Erdogan biopic to hit Turkish screens
ISTANBUL - Shooting will start next week on a feature film tracing the early career of President Recep Tayyip Erdogan from his childhood in a poor district in Istanbul to his rise to become the city's mayor, its producers said Friday.
"Reis" ("The Chief") will star well-known Turkish actor Reha Beyoglu as the Turkish strongman and show his life up to 1999, Turkish media quoted producers Evrensel Medya as saying.
The film will take in Erdogan's childhood in the Kasimpasa district on the shores of the Golden Horn in Istanbul, his spell as Istanbul mayor from 1994-1998 and his imprisonment in 1999, producer Ali Avci said, according to the Anatolia news agency.
It will be shot in the town of Yeni Iskele (Trikomo in Greek) in the breakaway Turkish Republic of Northern Cyprus, where a detailed reconstruction of Kasimpasa is being built.
The director is Hudaverdi Yavuz while child actor Batuhan Isik Gurel will play Erdogan as a boy. According to Turkish media reports, well-known Turkish actress Ozlem Balci will play his wife Emine.
"These days we see characters from global cinema like Spiderman and Superman, who have never lived, on the T-shirts of our children and sometimes in books," said Avci.
"But we have our own heroes who are alive! The process of this film began with the thought 'how did they become heroes'?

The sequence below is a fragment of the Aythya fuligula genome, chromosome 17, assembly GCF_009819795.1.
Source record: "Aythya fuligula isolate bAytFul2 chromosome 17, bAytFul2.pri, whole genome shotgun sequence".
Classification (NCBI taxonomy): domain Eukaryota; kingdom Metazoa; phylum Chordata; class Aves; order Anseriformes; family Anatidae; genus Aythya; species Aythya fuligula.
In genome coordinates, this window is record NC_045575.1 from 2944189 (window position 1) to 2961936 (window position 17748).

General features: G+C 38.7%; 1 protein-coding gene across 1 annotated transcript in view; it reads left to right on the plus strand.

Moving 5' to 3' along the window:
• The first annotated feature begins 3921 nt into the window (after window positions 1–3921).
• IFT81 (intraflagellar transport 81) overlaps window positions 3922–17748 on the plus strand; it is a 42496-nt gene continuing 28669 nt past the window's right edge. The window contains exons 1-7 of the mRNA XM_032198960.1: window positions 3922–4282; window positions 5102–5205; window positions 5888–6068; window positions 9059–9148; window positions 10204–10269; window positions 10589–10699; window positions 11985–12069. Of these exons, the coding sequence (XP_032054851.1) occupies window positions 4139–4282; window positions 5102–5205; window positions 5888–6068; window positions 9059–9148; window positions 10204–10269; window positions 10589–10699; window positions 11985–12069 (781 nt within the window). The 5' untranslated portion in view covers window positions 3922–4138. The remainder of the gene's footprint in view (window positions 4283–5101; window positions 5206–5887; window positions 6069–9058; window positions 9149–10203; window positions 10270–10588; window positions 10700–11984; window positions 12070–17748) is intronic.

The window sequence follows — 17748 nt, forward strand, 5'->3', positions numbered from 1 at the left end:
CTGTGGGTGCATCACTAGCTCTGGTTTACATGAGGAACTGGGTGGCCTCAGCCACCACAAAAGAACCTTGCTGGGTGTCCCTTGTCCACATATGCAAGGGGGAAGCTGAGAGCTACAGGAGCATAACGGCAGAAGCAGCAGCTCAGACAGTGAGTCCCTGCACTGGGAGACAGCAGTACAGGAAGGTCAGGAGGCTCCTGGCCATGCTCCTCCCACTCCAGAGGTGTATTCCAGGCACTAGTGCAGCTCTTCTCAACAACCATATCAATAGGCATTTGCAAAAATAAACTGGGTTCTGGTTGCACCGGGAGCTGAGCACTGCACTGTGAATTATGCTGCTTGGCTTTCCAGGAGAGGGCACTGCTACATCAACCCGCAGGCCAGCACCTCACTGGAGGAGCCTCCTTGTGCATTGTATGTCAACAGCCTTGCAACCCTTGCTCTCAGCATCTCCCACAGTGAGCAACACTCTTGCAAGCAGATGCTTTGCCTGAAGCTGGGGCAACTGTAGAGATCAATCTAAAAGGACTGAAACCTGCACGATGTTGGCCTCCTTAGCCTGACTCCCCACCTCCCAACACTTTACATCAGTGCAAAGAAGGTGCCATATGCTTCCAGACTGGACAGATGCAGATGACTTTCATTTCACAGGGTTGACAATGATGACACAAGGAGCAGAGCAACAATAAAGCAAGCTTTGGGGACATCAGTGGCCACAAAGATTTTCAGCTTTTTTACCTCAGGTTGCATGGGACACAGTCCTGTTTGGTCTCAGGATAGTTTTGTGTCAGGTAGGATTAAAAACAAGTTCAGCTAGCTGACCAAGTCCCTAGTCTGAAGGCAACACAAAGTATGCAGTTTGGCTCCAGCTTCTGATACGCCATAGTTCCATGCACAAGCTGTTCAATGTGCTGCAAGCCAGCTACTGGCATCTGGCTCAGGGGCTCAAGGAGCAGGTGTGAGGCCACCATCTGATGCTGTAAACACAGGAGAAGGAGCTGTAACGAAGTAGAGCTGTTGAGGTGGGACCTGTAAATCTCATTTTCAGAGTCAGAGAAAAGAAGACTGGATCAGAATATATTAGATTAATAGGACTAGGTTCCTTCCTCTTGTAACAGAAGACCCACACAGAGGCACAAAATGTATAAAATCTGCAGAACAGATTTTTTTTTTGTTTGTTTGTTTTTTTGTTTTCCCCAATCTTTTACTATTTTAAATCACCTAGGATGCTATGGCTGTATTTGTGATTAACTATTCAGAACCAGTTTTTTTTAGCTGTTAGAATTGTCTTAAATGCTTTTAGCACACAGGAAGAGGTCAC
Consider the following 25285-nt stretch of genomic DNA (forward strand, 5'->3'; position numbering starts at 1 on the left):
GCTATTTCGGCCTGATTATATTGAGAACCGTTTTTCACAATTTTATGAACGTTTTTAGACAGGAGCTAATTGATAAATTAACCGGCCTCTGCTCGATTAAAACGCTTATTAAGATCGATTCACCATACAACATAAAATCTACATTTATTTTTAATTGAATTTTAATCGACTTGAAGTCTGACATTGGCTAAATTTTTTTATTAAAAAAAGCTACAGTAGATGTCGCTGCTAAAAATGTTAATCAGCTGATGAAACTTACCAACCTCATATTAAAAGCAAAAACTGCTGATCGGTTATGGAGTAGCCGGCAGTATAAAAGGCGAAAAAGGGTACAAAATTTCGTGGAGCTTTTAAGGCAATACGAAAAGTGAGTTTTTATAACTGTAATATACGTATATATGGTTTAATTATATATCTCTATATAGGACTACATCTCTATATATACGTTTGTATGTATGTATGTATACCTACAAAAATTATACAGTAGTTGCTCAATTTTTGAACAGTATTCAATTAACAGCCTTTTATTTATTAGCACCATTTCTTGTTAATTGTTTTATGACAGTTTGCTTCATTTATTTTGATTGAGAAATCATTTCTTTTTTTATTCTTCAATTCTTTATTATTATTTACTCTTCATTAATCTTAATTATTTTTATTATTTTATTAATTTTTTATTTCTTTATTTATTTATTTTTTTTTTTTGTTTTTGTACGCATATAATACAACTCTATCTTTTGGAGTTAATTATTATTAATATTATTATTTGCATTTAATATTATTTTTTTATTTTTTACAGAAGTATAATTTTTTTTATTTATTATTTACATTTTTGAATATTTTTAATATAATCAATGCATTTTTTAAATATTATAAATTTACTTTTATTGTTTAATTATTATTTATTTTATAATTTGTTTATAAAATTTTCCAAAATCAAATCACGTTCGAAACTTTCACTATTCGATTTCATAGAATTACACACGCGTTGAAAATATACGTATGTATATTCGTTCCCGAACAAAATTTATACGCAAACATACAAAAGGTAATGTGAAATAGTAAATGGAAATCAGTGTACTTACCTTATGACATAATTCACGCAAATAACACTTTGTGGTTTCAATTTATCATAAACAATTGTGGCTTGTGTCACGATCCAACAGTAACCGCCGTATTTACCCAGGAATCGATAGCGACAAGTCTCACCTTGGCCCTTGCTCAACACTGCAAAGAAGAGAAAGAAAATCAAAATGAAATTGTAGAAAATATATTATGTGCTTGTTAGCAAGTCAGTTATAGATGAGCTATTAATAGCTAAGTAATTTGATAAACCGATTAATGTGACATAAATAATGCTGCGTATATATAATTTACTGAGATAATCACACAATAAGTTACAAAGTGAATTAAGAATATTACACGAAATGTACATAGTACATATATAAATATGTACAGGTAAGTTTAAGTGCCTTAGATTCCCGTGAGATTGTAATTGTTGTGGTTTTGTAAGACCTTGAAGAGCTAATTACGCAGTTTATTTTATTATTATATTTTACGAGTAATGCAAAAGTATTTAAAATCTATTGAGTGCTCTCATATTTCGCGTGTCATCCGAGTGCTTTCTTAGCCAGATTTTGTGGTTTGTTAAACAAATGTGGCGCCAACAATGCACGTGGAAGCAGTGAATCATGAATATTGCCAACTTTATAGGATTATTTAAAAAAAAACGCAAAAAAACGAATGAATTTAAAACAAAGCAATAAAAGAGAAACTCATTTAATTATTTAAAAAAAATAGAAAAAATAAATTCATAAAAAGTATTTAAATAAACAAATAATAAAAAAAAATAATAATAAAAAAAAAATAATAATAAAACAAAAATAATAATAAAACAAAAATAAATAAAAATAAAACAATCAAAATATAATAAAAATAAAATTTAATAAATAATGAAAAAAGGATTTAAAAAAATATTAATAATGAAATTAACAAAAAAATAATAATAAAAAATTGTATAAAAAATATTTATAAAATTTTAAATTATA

"Instead of seeing him as the president, people will see Erdogan as a man who grew up in Kasimpasa and lived in Istanbul," Avci added.
Beyoglu described playing the president as a huge responsibility. "Hopefully I will not put myself to shame, and I will give a good portrayal."
With shooting taking place at the breakneck speed typical of Turkish TV series and films, the movie is set to hit the screens as soon as March 25.
Erdogan has dominated Turkey as prime minister from 2003-2014 and now as president. There are already stadiums and institutions named after him, notably in his ancestral region of Rize on the Black Sea and Kasimpasa.
In 1999, he served four months in prison for reciting an Islamist poem, a conviction which also saw him banned from politics until his own party came to power in 2002 and pushed through legal reforms.